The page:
18TH February is the day and I can’t wait. You see this is the first election I will be eligible to participate in. On the other hand there are many ignorant people that continue to infuriate me because of the oblivion that they are trying to create around themselves by absconding from voting. Just a few months ago I was bemused by the seemingly useless #TOPOWA civic education adverts that were starting to clatter the media encouraging people to go and exercise their constitutional right to elect their leaders. I always thought these were uncalled for in the main stream media and the civic education that was really needed was in the rural areas- those without newspapers or televisions. This was not until I started to encounter friends telling me how they were going to remain home on the 18th. Each holds his own reasons ranging from lack of confidence in the electoral commission and failure of any of the eight presidential candidates to convince him.
Hiding inside a political vacuum and pretending to be politically inert is the worst mistake one can make for his country. It is clearly made to me each and every other day that almost everything we desire in our country depends on the quality of services provided by the state and the state is controlled by leaders who are voted into office by ordinary citizens. Whether it is favorable conditions to start and operate businesses or quality healthcare and education, taxation and availability of jobs, the government of the day has a hand in each of these.
It bothers me how the illiterate people come out in droves to vote their leaders and the elite who should be the liberators remain home and spend the day like any other public holiday. It is not surprising that we continue to vote into power wrong leaders who have mastered the art of manipulative politics by playing on the minds of the illiterate most times with cheap handouts like sugar and t-shirts.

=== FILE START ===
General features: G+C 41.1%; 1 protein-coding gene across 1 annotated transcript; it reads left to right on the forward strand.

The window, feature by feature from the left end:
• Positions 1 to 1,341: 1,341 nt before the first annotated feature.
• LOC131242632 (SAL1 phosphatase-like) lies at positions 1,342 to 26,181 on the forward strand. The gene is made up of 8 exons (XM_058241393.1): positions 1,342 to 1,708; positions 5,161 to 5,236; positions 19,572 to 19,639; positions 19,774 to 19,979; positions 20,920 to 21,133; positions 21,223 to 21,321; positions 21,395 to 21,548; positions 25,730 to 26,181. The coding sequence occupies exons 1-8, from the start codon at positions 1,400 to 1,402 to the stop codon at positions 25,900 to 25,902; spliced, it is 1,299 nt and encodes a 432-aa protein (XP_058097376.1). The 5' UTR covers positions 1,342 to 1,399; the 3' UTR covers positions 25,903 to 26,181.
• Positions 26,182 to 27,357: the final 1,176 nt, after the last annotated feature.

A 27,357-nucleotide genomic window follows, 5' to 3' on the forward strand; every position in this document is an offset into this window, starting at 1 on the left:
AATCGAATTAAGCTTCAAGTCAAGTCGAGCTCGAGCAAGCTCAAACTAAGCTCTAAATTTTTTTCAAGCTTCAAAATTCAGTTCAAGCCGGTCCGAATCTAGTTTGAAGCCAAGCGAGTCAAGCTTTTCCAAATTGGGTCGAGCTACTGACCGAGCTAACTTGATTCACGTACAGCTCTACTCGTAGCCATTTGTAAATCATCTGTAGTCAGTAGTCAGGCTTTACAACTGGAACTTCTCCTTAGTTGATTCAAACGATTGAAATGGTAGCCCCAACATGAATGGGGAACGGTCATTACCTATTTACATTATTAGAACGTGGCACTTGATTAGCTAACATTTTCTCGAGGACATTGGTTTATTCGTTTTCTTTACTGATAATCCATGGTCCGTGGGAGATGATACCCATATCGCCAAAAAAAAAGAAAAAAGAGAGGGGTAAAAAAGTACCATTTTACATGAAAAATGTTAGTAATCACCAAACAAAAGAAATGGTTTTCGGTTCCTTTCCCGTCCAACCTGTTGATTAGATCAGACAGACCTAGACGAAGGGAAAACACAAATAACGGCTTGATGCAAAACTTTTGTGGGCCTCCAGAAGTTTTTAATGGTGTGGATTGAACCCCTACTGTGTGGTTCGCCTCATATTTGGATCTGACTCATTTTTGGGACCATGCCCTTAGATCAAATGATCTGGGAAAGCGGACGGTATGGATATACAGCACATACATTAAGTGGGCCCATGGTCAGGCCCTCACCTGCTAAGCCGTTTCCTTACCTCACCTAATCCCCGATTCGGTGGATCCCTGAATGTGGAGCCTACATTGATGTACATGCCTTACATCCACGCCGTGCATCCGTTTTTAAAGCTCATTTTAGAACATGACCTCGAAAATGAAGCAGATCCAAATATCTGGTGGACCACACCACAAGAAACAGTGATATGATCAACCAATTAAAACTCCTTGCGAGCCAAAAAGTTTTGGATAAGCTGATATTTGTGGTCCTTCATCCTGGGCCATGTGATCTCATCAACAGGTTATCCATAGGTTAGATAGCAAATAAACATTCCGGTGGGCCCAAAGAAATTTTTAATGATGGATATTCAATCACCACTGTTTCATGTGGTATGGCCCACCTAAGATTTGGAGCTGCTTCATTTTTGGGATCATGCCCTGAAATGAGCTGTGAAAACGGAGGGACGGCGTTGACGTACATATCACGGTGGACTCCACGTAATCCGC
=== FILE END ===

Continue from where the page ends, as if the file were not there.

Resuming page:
Five years from now those in my age group will be fresh graduates searching for jobs. But few realize that the availability of jobs then depends on the leaders we choose right now. I for one will graduate from law school in January 2020. When you consider the additional 9 months of LDC, it’s pretty obvious that I’ll be as ready and as qualified as I can be to take up my first case. This is the part of each candidate’s campaign that I am interested in. It scares me each day as I retire to bed after spending long hours learning the law that in 2020 the rude reality may be that I will probably pace the streets of Kampala for months even years on end looking for a law firm or organisation to hire me. Yet there are those who are finishing school in the next 3 years and choose to lie to themselves that politics is outside their realm. Which country do you live in? Mbabazi promises 5million jobs in five years, Besigye is promising teachers a starting salary of 650,000 shillings, Elton Joseph Mabirizi is promising to export us while Prof. Baryamureeba wants to create a million jobs through Business Process Outsourcing alone. Whether each of these promises is tenable is a debate for another day. Most importantly, these are issues that influence whom you will cast your vote for.
It does not matter whether the elections are rigged and I really don’t care whom you vote; that is your decision. At the end of the day make sure you get out of your house and vote like every responsible Uganda will do. Somebody in my constitutional law class yesterday argued that there are some numbers that are difficult to alter. Overwhelming popular support for one candidate will fill those who are planning to rig the election with shame sent from above. Besides, do not create excuses that you will regret just in case the results go to court and there’s need to prove ‘substantial’ rigging.
Be cool like me and go and vote. Be even cooler and vote for change. I say again. LETS ALL VOTE!